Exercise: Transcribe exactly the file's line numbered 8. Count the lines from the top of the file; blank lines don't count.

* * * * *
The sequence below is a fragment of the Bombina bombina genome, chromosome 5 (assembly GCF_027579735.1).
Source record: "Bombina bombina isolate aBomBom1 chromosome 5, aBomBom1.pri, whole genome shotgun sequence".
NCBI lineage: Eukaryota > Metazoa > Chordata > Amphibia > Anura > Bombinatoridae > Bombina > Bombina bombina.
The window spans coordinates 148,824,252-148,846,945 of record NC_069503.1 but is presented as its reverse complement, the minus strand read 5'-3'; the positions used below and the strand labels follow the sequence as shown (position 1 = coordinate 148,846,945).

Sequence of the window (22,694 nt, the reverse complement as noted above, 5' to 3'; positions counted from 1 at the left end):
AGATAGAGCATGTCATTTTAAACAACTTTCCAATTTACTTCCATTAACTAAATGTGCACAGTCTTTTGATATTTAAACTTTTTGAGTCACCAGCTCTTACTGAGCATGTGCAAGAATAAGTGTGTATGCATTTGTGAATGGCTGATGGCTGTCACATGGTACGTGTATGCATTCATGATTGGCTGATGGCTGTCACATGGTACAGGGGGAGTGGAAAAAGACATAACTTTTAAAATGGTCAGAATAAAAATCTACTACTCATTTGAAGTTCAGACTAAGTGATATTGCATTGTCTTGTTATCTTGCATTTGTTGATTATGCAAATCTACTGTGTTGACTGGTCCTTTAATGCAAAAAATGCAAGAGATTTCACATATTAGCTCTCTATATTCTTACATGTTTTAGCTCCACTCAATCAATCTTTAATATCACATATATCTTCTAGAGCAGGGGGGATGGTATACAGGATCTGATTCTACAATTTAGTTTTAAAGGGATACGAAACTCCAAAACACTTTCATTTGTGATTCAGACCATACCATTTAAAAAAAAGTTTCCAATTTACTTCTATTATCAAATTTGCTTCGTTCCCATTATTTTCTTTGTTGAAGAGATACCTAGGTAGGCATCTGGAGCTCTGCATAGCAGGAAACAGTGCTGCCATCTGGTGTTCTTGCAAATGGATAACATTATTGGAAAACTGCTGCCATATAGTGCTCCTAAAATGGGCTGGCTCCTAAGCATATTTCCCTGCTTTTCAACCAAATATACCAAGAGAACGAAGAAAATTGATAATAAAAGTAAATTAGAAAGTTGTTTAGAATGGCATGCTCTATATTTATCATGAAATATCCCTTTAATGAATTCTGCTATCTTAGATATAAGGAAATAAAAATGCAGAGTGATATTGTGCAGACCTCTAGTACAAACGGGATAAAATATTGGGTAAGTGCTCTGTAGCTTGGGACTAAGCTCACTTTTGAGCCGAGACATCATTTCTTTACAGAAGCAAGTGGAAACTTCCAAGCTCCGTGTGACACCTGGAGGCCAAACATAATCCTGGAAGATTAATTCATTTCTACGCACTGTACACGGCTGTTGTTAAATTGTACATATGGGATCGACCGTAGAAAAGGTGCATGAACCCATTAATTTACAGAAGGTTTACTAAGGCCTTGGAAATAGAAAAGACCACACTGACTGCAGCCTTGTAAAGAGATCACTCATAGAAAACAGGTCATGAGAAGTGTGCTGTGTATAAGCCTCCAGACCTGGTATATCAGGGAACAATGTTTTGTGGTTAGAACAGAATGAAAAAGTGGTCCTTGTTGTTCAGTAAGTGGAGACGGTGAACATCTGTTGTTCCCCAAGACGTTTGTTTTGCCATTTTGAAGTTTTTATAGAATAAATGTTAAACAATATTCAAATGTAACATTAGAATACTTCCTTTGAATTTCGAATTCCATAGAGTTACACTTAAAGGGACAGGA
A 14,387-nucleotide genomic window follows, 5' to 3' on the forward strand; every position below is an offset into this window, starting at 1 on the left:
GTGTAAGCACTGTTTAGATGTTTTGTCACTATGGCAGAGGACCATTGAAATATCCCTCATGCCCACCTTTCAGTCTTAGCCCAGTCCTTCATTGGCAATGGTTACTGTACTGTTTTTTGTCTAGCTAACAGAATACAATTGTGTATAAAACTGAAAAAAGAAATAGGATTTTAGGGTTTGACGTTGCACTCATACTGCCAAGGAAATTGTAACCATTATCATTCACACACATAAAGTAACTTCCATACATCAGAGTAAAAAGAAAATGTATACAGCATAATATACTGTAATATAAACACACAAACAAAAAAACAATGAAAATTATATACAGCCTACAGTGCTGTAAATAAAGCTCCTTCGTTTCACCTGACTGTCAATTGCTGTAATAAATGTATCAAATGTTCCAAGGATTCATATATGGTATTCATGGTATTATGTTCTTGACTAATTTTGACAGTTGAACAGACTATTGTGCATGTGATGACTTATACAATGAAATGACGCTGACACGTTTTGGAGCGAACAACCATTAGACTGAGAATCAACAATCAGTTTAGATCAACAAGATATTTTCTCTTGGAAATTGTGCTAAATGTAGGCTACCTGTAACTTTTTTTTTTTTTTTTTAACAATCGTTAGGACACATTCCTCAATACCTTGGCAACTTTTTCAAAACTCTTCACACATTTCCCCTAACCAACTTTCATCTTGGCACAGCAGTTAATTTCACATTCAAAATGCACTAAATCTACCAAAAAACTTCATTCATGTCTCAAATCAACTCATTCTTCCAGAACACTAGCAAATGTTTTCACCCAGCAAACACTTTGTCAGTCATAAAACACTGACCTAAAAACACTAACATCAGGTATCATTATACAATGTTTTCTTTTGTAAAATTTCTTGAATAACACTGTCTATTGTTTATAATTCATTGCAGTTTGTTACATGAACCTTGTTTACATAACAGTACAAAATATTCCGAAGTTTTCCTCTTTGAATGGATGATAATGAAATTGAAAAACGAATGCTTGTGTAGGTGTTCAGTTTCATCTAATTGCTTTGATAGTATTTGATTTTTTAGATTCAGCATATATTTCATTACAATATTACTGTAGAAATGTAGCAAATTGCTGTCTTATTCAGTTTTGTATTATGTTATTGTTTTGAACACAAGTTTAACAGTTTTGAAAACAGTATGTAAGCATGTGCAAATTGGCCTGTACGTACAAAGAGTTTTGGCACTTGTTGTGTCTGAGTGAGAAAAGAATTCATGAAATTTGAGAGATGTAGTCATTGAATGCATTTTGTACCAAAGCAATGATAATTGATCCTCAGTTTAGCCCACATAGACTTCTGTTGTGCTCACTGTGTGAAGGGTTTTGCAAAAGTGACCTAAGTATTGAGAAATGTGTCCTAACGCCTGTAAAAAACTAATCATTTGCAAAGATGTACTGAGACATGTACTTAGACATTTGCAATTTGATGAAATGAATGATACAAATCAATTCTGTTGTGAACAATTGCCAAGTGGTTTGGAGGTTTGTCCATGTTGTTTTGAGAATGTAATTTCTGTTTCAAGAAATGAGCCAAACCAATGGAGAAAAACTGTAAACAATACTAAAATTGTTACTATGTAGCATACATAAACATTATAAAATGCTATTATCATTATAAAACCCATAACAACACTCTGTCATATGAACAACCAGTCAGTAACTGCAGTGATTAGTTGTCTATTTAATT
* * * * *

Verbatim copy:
GTGTAAGCACTGTTTAGATGTTTTGTCACTATGGCAGAGGACCATTGAAATATCCCTCATGCCCACCTTTCAGTCTTAGCCCAGTCCTTCATTGGCAATGGTTACTGTACTGTTTTTTGTCTAGCTAACAGAATACAATTGTGTATAAAACTGAAAAAAGAAATAGGATTTTAGGGTTTGACGTTGCACTCATACTGCCAAGGAAATTGTAACCATTATCATTCACACACATAAAGTAACTTCCATACATCAGAGTAAAAAGAAAATGTATACAGCATAATATACTGTAATATAAACACACAAACAAAAAAACAATGAAAATTATATACAGCCTACAGTGCTGTAAATAAAGCTCCTTCGTTTCACCTGACTGTCAATTGCTGTAATAAATGTATCAAATGTTCCAAGGATTCATATATGGTATTCATGGTATTATGTTCTTGACTAATTTTGACAGTTGAACAGACTATTGTGCATGTGATGACTTATACAATGAAATGACGCTGACACGTTTTGGAGCGAACAACCATTAGACTGAGAATCAACAATCAGTTTAGATCAACAAGATATTTTCTCTTGGAAATTGTGCTAAATGTAGGCTACCTGTAACTTTTTTTTTTTTTTTTTAACAATCGTTAGGACACATTCCTCAATACCTTGGCAACTTTTTCAAAACTCTTCACACATTTCCCCTAACCAACTTTCATCTTGGCACAGCAGTTAATTTCACATTCAAAATGCACTAAATCTACCAAAAAACTTCATTCATGTCTCAAATCAACTCATTCTTCCAGAACACTAGCAAATGTTTTCACCCAGCAAACACTTTGTCAGTCATAAAACACTGACCTAAAAACACTAACATCAGGTATCATTATACAATGTTTTCTTTTGTAAAATTTCTTGAATAACACTGTCTATTGTTTATAATTCATTGCAGTTTGTTACATGAACCTTGTTTACATAACAGTACAAAATATTCCGAAGTTTTCCTCTTTGAATGGATGATAATGAAATTGAAAAACGAATGCTTGTGTAGGTGTTCAGTTTCATCTAATTGCTTTGATAGTATTTGATTTTTTAGATTCAGCATATATTTCATTACAATATTACTGTAGAAATGTAGCAAATTGCTGTCTTATTCAGTTTTGTATTATGTTATTGTTTTGAACACAAGTTTAACAGTTTTGAAAACAGTATGTAAGCATGTGCAAATTGGCCTGTACGTACAAAGAGTTTTGGCACTTGTTGTGTCTGAGTGAGAAAAGAATTCATGAAATTTGAGAGATGTAGTCATTGAATGCATTTTGTACCAAAGCAATGATAATTGATCCTCAGTTTAGCCCACATAGACTTCTGTTGTGCTCACTGTGTGAAGGGTTTTGCAAAAGTGACCTAAGTATTGAGAAATGTGTCCTAACGCCTGTAAAAAACTAATCATTTGCAAAGATGTACTGAGACATGTACTTAGACATTTGCAATTTGATGAAATGAATGATACAAATCAATTCTGTTGTGAACAATTGCCAAGTGGTTTGGAGGTTTGTCCATGTTGTTTTGAGAATGTAATTTCTGTTTCAAGAAATGAGCCAAACCAATGGAGAAAAACTGTAAACAATACTAAAATTGTTACTATGTAGCATACATAAACATTATAAAATGCTATTATCATTATAAAACCCATAACAACACTCTGTCATATGAACAACCAGTCAGTAACTGCAGTGATTAGTTGTCTATTTAATT